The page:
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Obama And Romney, Metaphorically Speaking

Whatever you think about the candidates, we can all agree both have been punching bags for their opponents.
Chris O'Meara
Whatever you think about the candidates, we can all agree both have been punching bags for their opponents.

Sometimes it feels like everything that should be said about President Obama and Republican Mitt Romney has already been said.

But maybe there is a way to talk about politicians in a fresher, cleaner way — without talking about politics. Like — or as — poets do it. Speaking metaphorically.

Sometimes you can say more about someone by not really talking about the person, but talking about something else. My love is like a red red rose, Robert Burns wrote. He is a feather in the wind, Led Zeppelin sang.

Politicians occasionally mix in similes with smiles. Onetime presidential hopeful Tim Pawlenty said Obama "is like a manure spreader in a windstorm." And Romney has been called a pinata, a metronome and the Trojan Horse.

Media people do it, too. Remember when Barbara Walters asked actress Katharine Hepburn: "If you were a tree, what kind would you be?" That was back in 1981. At the time it seemed like a postmodern interview question.

Now, decades later, we are post-postmodern, and the fresher, cleaner question is: What type of tree do you think Obama and Romney would be? Or building? Or pastry, wine, comic-strip character?

To get answers, we consulted an arborist, an architect, a pastry chef, an oenophile and a comic-strip writer. Here's what they said:

Branches Of Government

If Mitt Romney were a tree, says certified arborist Peter Jenkins, he would be a honey locust — ferocious and spiky. The honey locust is considered by many ranchers and farmers to be an invasive tree, "because it takes over grasses where horses and cattle graze."

Obama, on the other hand, would be a tulip poplar — "the tallest hardwood species on the east side of the Mississippi River; it has a long life span and its trunk is strong."

Jenkins, who runs a tree-care service in Atlanta, says he has a 125-foot-tall tulip poplar in his yard. He calls it "Obama the Tree" because it was once covered in English ivy, "which made me think of the mess that Obama was facing when he first took office. The ivy had to be carefully removed or you'd kill the tree," Jenkins says. "True story."

Red Velvet Obama and a Romney Croissant? One pastry expert says that's how she'd describe the candidates, if they were desserts.
/ iStockphoto.com
Red Velvet Obama and a Romney Croissant? One pastry expert says that's how she'd describe the candidates, if they were desserts.

Presidential Sweets

Mitt Romney is a croissant, says pastry chef Jenni Field of Garner, N.C. "When you make it, you fold it, roll it and turn it repeatedly, keeping all the edges nice and square, like paper. That could fit in a binder."

Obama, says Field, who blogs about desserts at Pastry Chef Online, is a red velvet cake. "While people have very set opinions about what makes an 'authentic' red velvet cake," she says, "even folks that don't like it can't deny that it's a quintessentially American cake with a very loyal following."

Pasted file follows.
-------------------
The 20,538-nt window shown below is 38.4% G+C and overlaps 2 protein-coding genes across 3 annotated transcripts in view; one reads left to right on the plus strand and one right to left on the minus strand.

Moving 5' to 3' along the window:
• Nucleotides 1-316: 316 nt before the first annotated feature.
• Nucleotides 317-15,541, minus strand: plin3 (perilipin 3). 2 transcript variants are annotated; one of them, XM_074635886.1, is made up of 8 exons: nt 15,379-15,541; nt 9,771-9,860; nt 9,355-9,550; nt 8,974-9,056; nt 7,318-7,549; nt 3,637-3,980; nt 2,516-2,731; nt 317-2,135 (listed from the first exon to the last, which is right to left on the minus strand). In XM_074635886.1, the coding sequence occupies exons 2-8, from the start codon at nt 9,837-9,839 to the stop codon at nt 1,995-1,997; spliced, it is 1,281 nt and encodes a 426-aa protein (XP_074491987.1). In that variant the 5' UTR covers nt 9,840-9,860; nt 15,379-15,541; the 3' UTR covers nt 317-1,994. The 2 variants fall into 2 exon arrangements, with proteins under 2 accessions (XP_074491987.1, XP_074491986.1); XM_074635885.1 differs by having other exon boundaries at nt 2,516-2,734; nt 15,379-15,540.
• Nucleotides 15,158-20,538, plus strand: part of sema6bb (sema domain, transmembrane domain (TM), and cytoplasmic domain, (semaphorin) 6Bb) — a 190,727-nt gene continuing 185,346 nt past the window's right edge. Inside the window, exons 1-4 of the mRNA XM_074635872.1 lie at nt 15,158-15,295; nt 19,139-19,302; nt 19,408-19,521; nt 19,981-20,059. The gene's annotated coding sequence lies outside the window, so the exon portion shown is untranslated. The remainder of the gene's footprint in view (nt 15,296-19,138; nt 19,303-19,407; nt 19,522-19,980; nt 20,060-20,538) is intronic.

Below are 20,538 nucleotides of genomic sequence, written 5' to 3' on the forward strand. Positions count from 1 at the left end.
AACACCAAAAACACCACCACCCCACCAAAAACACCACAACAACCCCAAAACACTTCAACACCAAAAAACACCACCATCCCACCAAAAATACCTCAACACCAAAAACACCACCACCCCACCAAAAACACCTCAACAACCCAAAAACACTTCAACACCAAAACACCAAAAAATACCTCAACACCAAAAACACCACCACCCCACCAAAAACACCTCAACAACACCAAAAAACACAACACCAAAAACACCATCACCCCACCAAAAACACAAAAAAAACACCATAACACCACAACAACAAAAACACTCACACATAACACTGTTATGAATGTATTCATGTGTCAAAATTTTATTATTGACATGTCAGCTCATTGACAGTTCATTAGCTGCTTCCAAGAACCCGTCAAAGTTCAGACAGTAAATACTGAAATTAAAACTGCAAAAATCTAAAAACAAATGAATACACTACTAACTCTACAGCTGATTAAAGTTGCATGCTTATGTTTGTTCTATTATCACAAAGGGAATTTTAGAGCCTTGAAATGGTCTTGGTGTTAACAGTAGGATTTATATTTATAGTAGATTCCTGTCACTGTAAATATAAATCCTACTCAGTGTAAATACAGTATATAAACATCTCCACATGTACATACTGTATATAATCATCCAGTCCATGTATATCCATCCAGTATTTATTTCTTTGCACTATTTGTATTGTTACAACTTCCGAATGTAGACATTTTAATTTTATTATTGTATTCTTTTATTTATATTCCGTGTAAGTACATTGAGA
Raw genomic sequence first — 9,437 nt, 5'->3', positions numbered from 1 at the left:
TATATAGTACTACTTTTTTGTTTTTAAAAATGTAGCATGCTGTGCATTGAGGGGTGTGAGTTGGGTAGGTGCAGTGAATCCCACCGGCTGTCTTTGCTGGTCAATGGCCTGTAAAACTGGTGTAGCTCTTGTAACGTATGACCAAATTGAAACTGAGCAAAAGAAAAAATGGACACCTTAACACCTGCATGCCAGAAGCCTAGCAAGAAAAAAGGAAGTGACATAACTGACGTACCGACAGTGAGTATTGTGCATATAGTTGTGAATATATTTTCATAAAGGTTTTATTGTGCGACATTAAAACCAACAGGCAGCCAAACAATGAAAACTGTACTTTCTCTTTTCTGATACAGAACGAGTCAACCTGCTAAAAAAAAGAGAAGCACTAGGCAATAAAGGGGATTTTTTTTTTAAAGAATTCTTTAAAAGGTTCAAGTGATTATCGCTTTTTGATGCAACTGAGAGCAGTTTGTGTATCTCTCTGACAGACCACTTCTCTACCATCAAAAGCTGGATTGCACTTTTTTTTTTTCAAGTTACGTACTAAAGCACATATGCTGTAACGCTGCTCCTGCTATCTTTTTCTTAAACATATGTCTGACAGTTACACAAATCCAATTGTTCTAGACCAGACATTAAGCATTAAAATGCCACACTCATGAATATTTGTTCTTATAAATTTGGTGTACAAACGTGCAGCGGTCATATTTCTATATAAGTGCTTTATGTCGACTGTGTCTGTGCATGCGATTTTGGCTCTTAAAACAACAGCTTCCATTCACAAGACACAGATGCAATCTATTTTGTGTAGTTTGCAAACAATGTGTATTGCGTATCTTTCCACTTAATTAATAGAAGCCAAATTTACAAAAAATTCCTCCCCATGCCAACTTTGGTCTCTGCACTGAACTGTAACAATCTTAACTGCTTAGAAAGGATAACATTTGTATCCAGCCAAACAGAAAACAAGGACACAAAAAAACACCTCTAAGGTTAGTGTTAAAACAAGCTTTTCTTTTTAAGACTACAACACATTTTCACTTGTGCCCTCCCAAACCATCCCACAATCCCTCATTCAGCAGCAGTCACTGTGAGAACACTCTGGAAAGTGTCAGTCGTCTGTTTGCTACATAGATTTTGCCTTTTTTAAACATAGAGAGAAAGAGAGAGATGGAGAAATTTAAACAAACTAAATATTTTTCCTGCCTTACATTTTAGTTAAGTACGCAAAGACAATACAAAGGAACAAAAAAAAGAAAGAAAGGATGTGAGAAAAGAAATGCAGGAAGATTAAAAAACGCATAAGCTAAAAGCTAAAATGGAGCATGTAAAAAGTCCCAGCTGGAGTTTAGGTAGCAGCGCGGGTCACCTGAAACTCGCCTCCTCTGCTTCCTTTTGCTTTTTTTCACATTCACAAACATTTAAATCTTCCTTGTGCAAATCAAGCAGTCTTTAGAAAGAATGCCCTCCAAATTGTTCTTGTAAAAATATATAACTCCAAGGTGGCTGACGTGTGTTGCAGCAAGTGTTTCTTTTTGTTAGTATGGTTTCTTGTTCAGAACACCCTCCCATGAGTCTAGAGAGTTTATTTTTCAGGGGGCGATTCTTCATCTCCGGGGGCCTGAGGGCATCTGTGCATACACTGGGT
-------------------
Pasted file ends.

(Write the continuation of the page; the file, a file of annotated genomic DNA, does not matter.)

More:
Edifice Rex

If the president were a building, according to architect Bill Hutchins of Takoma Park, Md., Obama would most likely be the Guggenheim Museum in Bilbao, Spain. Like the unusual structure of stone, glass and titanium, Hutchins says, the president "is full of promise. But does his interior life have the fortitude to allow him to live up to his potential?"

And Romney? "Fort Knox," says Hutchins, principal architect in the collaborative Helicon Works. "He stands for money."

Grape Americans

Romney "is, without question, an oaky, special-reserve-bottled California cabernet sauvignon," says wine lover Peter Ward, creator of the Boston-based blog Corkshrewd. "He has a high pedigree and is backed by bold promises. He works well with a nice steak but might overpower a more common dinner."

The president "is an Argentine Malbec," Ward says. Four years ago, the Malbec was very popular and "a mainstay" with its fans. But today the Malbec is often skipped over in favor of other choices on the wine list.

Political Cartoonery

When it comes to comparing the candidates to comic-strip characters, Romney is the Bad Boss in Dilbert. "That captures the cluelessness," says Gene Weingarten, a Washington Post humor columnist, Pulitzer Prize-winning feature writer and a creator of the daily comic strip Barney & Clyde. "But you have to add in some Sherman the shark of Sherman's Lagoon. Utterly entitled: Wants to eat everyone; too out of it to understand that others find this cold and heartless."

And Obama, Weingarten says, is Jughead Jones from Archie comics — "cool, unflappable; existentially disconnected from the passions of ordinary men."

Now. We invite you to play along as well; add your own candidate metaphors in the comments section below.

Copyright 2021 NPR. To see more, visit https://www.npr.org.

Linton Weeks joined NPR in the summer of 2008, as its national correspondent for Digital News. He immediately hit the campaign trail, covering the Democratic and Republican National Conventions; fact-checking the debates; and exploring the candidates, the issues and the electorate.